Copper State Models: Tsar Tank | Armorama™

Next in line? Seen at Copper State Models' social media page is its render of the Tsar Tank.

Also known as either Netopyr or Lebedenko Tank, it was Russian armored vehicle developed, built, and tested early years of the First World War. The project was cancelled in 1915 following trials that showed the vehicle to be underpowered and vulnerable to artillery fire.


This is partial text from the full article (usually with photos) at https://armorama.com/news/copper-state-models-tsar-tank

Well I’m in

Wow! Well done Copper State Models! I recall Stephen Zaloga’s efforts on a 1:72 version in Military Modelling way back when and thinking “All that etch?” No way. I should think the same challenges are likely to apply with a 1:35 version, but hats off to Copper State Models for something truly different.

Look very Steam Punk. It´s looks as if it could fight against H.G. Wells Martians or the mechanical spider from Wild,Wild West movie. :smile:

Please tell me it won’t have individual spokes for those giant wheels. :flushed:

To be honest, given their expertise in moulding spokes, I suspect (hope) not; that said, I don’t intend getting hold of one, merely that I’m impressed that it looks like they’re going to tackle it.

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Beautiful. I had a go designing one of these for Miniature Scenery a while back, but closer to 1/50.

It’s an interesting challenge working from about 3 existing photos and a ton of conflicting reference. If I had to guess, I’d go with pie shaped sections of photo-etch spokes for the wheels, but would also be impressed by a price under $200.

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Wow - again; that’s very impressive.

I must admit I find it quite interesting in that it pre-dated trench warfare (up to a point) so one could just see how it might prevail on the then battlefield, those massive wheels rolling over barbed wire, trenches, craters etc, yet at the same time drenching everything with MG and cannon fire; hmmmm. Of course, I suspect it would have needed a more effective engine - power to weight ratio and all that - than it had, but one could sort of see the possibilities. Just imagine half a dozen of these looming out of the smoke, gas etc once the artillery barrage had ceased. You’d run a mile!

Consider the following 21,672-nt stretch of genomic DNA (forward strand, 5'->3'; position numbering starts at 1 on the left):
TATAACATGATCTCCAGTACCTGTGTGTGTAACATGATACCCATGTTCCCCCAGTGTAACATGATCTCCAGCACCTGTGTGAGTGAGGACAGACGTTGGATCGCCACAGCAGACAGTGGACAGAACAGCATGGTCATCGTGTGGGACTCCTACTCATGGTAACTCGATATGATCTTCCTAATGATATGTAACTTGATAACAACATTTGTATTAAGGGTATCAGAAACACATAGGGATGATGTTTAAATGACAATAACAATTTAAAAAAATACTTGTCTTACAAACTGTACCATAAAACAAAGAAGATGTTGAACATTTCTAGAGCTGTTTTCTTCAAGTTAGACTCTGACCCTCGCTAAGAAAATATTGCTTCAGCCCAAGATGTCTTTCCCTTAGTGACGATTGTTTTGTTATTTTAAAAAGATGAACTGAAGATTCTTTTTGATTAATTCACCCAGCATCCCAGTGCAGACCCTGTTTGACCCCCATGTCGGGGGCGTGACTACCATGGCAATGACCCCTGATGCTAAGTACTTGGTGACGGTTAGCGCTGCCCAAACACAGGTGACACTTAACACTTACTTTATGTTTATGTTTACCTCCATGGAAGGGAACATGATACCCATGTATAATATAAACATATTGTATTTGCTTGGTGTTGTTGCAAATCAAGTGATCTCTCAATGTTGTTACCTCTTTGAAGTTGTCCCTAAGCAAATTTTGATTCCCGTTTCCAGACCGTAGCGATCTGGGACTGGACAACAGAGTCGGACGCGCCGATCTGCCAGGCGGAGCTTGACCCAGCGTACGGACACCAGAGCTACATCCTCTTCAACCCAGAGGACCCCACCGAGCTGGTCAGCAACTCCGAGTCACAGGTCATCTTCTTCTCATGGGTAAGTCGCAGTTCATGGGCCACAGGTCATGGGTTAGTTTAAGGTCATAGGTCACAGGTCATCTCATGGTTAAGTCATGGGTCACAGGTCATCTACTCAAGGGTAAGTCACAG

Now there’s a diorama that would impress(!)

Some comments on the model:
1 Nice to see the wheels finished off with wooden tracks and not metal as we have seen on other tanks;
2 It would appear that the large springs on the rear wheel have been dispensed with - that detail never made any sense without a hinged joint.
3 The steps on the way up to the cabin do not tie in with the photographs at all! They look very clumsy for a 1/35th scale tank. Neither is there a hand rope on the side.
4 The rear wheel is again shown in three pieces. Looking at the photos, it would appear to be one piece.
5. The spokes seem very thick!!

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There are many things about my model that are not quite right. There are certainly many details that are simply made-up, but seemed logical to me at the time. The final drive housings, for example, add a fun bit a detail.

Most importantly though, is that this kit design is quite limited by the materials we produce kits in (3mm MDF and 1mm Card) , making for a chunkier experience overall. There are a few 3D printed parts, but they’re confined to things like the guns (yes, a bit late in pattern…) and the citadel dome.

I’m hugely looking forward to the copper state kit. They will have been able to do things that I couldn’t.